It doesn’t just take place in the workplace. It doesn’t just take place in medical papers. It doesn’t just take place in the media. It’s an everyday occurrence that rears its ugly face in the day to day life of one out of every 68 Americans. It’s why the unemployment rate for autistic people is so high. It’s why the depression rates among people on the spectrum are so high. It’s why the media portrayals and autistic characters often seem unfair, and it’s why so many autistic people feel ashamed of their diagnosis. Ashamed enough to hide it.

It doesn’t matter if a kid is high or low functioning, they are a person, a conscious person who simply operates on different rules than you. It’s not their fault you don’t get it. High-functioning people are sometimes lucky enough to learn how to hide it. That’s the mask. The fact that we have to hide, that we ever felt we wouldn’t be accepted for who we are, is a tragedy. Sometimes more than their disorder, this sort of treatment makes it hard for high-functioning people to lead normal lives, This sort of treatment makes it harder for autistic people to learn and grow. This sort of treatment is why I feel the need to hide, and why people feel okay saying such hurtful things in front of me. This mask I made in high school, which I can’t seem to take off, is made of self doubt and self loathing, issues I didn’t always have, but I’m working on. Sometimes, it’s our job to learn how the world works. Other times, it’s your job to learn how we work.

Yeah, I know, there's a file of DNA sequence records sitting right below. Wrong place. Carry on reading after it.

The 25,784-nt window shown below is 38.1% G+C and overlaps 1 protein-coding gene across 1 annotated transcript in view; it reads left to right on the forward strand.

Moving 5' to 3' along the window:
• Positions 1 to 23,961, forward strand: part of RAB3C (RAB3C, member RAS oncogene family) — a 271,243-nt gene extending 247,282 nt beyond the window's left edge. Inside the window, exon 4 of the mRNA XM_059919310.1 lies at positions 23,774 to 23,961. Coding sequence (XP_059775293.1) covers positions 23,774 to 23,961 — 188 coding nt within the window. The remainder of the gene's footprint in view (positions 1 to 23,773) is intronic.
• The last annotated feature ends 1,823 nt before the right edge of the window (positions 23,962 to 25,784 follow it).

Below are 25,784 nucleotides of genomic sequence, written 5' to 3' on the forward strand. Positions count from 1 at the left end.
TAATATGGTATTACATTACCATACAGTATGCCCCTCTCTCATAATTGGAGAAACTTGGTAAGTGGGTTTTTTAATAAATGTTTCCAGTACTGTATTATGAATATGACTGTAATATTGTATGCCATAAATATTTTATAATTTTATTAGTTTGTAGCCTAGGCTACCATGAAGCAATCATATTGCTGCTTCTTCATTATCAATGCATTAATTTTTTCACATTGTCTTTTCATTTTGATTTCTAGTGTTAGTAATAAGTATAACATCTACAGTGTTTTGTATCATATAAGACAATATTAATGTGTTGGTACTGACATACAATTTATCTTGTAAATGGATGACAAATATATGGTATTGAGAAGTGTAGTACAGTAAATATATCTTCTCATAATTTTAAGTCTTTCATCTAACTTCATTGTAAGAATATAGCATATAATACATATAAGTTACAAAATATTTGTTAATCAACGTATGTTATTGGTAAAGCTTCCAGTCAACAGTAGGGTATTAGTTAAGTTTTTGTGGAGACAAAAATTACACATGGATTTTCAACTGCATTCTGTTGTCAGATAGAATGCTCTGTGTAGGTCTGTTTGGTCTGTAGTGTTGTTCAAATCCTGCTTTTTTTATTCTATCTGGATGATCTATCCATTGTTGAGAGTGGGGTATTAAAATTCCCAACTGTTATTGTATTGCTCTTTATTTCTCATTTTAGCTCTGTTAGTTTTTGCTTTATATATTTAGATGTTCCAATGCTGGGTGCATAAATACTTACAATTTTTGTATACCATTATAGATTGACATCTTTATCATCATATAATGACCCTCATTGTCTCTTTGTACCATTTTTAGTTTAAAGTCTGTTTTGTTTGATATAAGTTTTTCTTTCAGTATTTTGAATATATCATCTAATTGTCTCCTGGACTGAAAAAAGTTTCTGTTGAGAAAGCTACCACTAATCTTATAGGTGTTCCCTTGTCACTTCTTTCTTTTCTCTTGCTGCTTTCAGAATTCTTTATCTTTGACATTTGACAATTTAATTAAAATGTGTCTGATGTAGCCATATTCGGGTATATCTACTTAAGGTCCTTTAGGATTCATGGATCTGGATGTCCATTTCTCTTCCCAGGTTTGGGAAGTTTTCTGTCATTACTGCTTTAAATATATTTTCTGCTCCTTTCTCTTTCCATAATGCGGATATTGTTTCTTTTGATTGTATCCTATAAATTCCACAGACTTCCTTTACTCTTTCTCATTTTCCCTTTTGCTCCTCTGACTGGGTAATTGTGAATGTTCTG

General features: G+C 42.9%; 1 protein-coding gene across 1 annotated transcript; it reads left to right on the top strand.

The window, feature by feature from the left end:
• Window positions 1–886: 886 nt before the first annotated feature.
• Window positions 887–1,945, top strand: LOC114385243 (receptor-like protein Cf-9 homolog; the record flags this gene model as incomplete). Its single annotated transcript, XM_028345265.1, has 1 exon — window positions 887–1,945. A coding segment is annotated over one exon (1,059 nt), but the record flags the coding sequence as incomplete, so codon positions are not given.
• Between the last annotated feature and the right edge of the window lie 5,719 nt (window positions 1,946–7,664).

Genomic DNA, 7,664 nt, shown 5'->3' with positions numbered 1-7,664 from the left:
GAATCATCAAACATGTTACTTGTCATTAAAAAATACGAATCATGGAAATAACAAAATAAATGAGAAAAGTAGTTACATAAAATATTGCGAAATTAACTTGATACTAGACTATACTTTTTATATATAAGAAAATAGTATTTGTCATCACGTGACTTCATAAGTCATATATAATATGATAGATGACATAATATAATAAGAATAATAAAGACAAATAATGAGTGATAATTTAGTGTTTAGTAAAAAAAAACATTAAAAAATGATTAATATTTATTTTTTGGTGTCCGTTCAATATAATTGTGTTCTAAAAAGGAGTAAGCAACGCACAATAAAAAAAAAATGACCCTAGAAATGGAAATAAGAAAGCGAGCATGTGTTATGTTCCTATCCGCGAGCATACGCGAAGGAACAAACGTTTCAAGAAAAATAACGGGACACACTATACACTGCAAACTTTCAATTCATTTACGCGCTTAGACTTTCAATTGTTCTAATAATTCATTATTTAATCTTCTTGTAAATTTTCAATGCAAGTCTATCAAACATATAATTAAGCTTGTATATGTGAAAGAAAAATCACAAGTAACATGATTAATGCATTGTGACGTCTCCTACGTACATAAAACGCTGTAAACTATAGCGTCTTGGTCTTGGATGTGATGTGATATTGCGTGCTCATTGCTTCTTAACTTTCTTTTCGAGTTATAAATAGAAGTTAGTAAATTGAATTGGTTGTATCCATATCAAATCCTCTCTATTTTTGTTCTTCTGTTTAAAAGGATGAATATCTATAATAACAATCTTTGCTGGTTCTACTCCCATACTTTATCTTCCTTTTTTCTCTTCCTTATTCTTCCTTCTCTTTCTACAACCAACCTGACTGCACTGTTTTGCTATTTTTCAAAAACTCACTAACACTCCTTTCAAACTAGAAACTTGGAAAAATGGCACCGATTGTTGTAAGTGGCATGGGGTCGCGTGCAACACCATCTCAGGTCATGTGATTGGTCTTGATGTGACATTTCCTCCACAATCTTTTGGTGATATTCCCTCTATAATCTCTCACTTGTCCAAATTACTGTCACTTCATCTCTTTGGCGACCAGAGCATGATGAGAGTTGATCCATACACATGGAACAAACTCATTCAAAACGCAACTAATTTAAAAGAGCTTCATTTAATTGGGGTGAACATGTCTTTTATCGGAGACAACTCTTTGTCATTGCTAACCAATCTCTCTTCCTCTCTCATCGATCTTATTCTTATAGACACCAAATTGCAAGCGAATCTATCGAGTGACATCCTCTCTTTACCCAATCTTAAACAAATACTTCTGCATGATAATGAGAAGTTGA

Image: “She Wears A Mask For The World” by Stefanie Sacks

Actual names were not used in this essay.

132 thoughts on “A Mask For The World”


    • Fnord on May 10, 2016

      Oh, puh-leez … :roll:

      Having autism does not define my identity any more than does having dandruff.

    • mikeman7918 on May 11, 2016

      Oh, puh-leez … :roll:

      Having autism does not define my identity any more than does having dandruff.